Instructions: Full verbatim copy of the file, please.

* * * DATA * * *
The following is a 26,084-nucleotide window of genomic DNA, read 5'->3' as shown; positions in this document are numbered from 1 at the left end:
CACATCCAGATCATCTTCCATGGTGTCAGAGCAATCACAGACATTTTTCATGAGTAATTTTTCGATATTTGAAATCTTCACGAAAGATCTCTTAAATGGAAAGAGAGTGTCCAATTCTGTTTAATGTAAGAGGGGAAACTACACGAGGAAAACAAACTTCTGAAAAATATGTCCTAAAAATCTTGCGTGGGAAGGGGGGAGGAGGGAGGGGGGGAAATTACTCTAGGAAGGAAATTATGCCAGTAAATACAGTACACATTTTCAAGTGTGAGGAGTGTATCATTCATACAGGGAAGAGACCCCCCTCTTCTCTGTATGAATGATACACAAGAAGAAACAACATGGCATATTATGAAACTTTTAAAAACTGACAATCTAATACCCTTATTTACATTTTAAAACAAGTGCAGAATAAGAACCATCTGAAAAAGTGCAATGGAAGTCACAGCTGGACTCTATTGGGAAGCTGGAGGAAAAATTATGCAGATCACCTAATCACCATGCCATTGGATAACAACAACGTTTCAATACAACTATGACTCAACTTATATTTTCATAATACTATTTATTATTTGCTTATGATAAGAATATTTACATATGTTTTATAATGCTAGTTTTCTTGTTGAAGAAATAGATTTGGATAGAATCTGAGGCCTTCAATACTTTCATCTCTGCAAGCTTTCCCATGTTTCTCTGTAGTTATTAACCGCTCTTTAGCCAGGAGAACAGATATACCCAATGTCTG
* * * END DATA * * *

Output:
The following is a 26,084-nucleotide window of genomic DNA, read 5'->3' as shown; positions in this document are numbered from 1 at the left end:
CACATCCAGATCATCTTCCATGGTGTCAGAGCAATCACAGACATTTTTCATGAGTAATTTTTCGATATTTGAAATCTTCACGAAAGATCTCTTAAATGGAAAGAGAGTGTCCAATTCTGTTTAATGTAAGAGGGGAAACTACACGAGGAAAACAAACTTCTGAAAAATATGTCCTAAAAATCTTGCGTGGGAAGGGGGGAGGAGGGAGGGGGGGAAATTACTCTAGGAAGGAAATTATGCCAGTAAATACAGTACACATTTTCAAGTGTGAGGAGTGTATCATTCATACAGGGAAGAGACCCCCCTCTTCTCTGTATGAATGATACACAAGAAGAAACAACATGGCATATTATGAAACTTTTAAAAACTGACAATCTAATACCCTTATTTACATTTTAAAACAAGTGCAGAATAAGAACCATCTGAAAAAGTGCAATGGAAGTCACAGCTGGACTCTATTGGGAAGCTGGAGGAAAAATTATGCAGATCACCTAATCACCATGCCATTGGATAACAACAACGTTTCAATACAACTATGACTCAACTTATATTTTCATAATACTATTTATTATTTGCTTATGATAAGAATATTTACATATGTTTTATAATGCTAGTTTTCTTGTTGAAGAAATAGATTTGGATAGAATCTGAGGCCTTCAATACTTTCATCTCTGCAAGCTTTCCCATGTTTCTCTGTAGTTATTAACCGCTCTTTAGCCAGGAGAACAGATATACCCAATGTCTG